Lament is defined as "a passionate expression of grief or sorrow".
For weeks now, I have been looking forward to this season of Lent. With excitement almost; the complete opposite emotion of what Lent usually stirs up. I've been flirting with grief for quite some time now, and having the opportunity to fully embrace it feels comforting and right.
Because, for a few days, 40 to be exact, it is perfectly acceptable to live in a world of sadness and sorrow. In fact, Lent is the season to be, as the definition so clearly points out, passionate about our sadness and sorrow.
Passion is defined as "a strong and barely controllable emotion".
Imagine a season in which we are invited to sit with strong and uncontrolled grief or sorrow. Can we even do this? In a culture that encourages us to "think happy thoughts", "let go of sad thoughts that bring you down", "spread good vibes"... such nonsense... where is the message of wading through hard and painful emotions?
But if I have learned anything in the last 18 months of sitting with grief, it's that we need to do it. There are no other alternatives for healing or wholeness than sitting in the darkest places.
Our "happiness" culture has gotten this one so very wrong. The "you can fix yourself in 5 easy and pain-free steps with this flaky mantra" is so very damaging.
Because, there is no quick and easy fix. There is no phrase that said hourly will make your child stop doing drugs. There is no flashy book written that will bring your spouse back to your marriage. There is no essential oil that will take away your decades long battle with depression.
There is no amount of mushrooms that I can eat that will take away my terminal cancer.
There is no quick fix for grief. And there is no healthy forward movement without looking that grief and sorrow full in the face and acknowledging it's presence in your life.
And would you believe it? Every year, we are given 40 days dedicated to the passionate embrace of our grief and sorrow. So, even if we've been avoiding it for the whole rest of the year, we have a chance, in this season to grab it by the throat and engage.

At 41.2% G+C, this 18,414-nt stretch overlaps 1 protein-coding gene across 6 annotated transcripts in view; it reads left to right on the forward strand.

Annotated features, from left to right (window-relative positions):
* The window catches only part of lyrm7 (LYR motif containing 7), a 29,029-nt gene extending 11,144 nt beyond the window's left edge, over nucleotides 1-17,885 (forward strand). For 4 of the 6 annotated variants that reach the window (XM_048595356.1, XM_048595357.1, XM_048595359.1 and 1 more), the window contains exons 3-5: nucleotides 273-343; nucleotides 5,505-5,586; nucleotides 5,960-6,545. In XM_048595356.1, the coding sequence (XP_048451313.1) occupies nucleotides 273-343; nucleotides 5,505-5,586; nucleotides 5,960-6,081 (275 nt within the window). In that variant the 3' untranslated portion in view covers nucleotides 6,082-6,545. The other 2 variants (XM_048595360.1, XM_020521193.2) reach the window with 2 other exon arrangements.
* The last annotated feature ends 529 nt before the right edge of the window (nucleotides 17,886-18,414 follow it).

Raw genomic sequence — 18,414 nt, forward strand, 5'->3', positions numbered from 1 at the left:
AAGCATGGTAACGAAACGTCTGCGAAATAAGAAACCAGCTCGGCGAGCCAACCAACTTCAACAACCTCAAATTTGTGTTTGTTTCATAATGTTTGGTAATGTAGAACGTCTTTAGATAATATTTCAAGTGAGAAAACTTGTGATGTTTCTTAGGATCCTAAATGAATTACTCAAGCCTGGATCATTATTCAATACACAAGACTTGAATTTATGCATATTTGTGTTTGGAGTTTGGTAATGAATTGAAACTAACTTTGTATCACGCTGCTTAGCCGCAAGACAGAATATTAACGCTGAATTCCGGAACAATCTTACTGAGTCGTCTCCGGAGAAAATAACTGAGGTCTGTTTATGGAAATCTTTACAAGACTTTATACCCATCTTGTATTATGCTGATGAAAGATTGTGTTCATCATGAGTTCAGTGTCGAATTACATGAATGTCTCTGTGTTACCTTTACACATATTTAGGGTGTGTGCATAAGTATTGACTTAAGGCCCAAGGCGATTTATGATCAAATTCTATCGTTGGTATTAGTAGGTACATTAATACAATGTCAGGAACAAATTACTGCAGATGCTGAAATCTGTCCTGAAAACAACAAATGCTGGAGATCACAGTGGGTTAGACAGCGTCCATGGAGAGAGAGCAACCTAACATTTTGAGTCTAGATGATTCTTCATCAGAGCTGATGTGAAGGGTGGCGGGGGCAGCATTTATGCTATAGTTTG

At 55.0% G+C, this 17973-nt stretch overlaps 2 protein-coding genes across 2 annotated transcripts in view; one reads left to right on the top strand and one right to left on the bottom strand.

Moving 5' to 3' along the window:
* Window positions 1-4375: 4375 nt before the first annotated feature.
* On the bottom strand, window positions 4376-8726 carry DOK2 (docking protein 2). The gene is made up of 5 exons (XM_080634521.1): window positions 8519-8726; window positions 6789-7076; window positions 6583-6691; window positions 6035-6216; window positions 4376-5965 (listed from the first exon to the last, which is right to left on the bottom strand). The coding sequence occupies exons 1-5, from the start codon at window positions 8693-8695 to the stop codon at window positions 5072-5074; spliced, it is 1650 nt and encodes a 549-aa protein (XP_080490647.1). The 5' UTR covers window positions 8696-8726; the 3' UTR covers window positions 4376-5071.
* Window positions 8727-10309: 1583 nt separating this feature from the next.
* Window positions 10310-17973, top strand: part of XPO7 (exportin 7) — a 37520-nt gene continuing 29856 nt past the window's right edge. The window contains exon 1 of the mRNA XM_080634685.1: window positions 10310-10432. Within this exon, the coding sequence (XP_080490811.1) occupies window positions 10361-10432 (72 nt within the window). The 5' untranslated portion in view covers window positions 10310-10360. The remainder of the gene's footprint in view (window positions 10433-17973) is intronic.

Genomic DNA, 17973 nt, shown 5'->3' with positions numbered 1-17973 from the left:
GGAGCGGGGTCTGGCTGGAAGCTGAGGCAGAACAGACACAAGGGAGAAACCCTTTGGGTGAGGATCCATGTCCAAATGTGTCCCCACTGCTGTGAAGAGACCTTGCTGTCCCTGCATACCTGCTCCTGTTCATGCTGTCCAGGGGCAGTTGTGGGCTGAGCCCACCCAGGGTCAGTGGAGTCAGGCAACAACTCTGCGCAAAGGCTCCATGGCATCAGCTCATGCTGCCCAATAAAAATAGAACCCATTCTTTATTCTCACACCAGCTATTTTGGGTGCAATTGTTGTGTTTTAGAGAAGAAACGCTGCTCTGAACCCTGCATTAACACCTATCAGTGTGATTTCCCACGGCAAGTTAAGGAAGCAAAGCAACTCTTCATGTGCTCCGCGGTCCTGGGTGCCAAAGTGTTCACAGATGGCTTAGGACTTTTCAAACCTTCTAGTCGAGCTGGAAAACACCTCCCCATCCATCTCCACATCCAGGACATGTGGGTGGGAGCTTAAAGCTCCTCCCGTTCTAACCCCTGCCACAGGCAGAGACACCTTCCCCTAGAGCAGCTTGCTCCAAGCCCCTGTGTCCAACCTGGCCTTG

It's completely freaky. Engaging in this will most likely undo you. It could get ugly-cry nasty. Painful memories will surface and break your heart. You will feel the discomfort of vulnerability and the scorch of shame. It will suck.
And... and... because there's always an and... it will be so wonderful.
Because, the second meaning of the word passion is "the suffering and death of Jesus".
And why did Jesus die? To SAVE us! To take away our pain and suffering. To be the one to sit with us in our seasons of passionate expressions of grief and sorrow. His death is what undoes our need for grief and sorrow.
The Passion of Christ is the embodiment of our grief and sorrow. In going to the cross, He took it all on Himself that we may be free. Free!
Free to sing and dance with joy. Free to celebrate life. Free to live fully.
Ah, a "strong and barely controllable emotion" of joy fills me just thinking on this. It is almost too much to put into words. There is no eloquence that can do it justice.
But, before we celebrate, we must mourn. Before we remember the resurrection, coming alive, we must pass through the valley of the shadow of death. For joy does not exist without knowing sorrow. Peace does not come without spending time with our grief.
So, I invite you to join me in this painful process of "expressing strong and barely controlled grief and sorrow". That in 40 days, we may emerge comforted and aware of the love that surrounds us. Perhaps there will be healing. Perhaps not. Perhaps there will be growth. Perhaps not. But I would pray for each one of us, that we would know, without a doubt that we are precious and worth dying for.
In this season, take the muddied and treacherous road to the foot of the cross. Traverse the dry and lonely places. Climb the highest mountains and wade through the roaring rivers. Find those trusted journey partners and set out with that cross in the distance, knowing you'll find rest at the end of your travels.
And then, in 40 days when the hard, sad work is done, together, we will celebrate. A life resurrected and a love deeper than any we can image.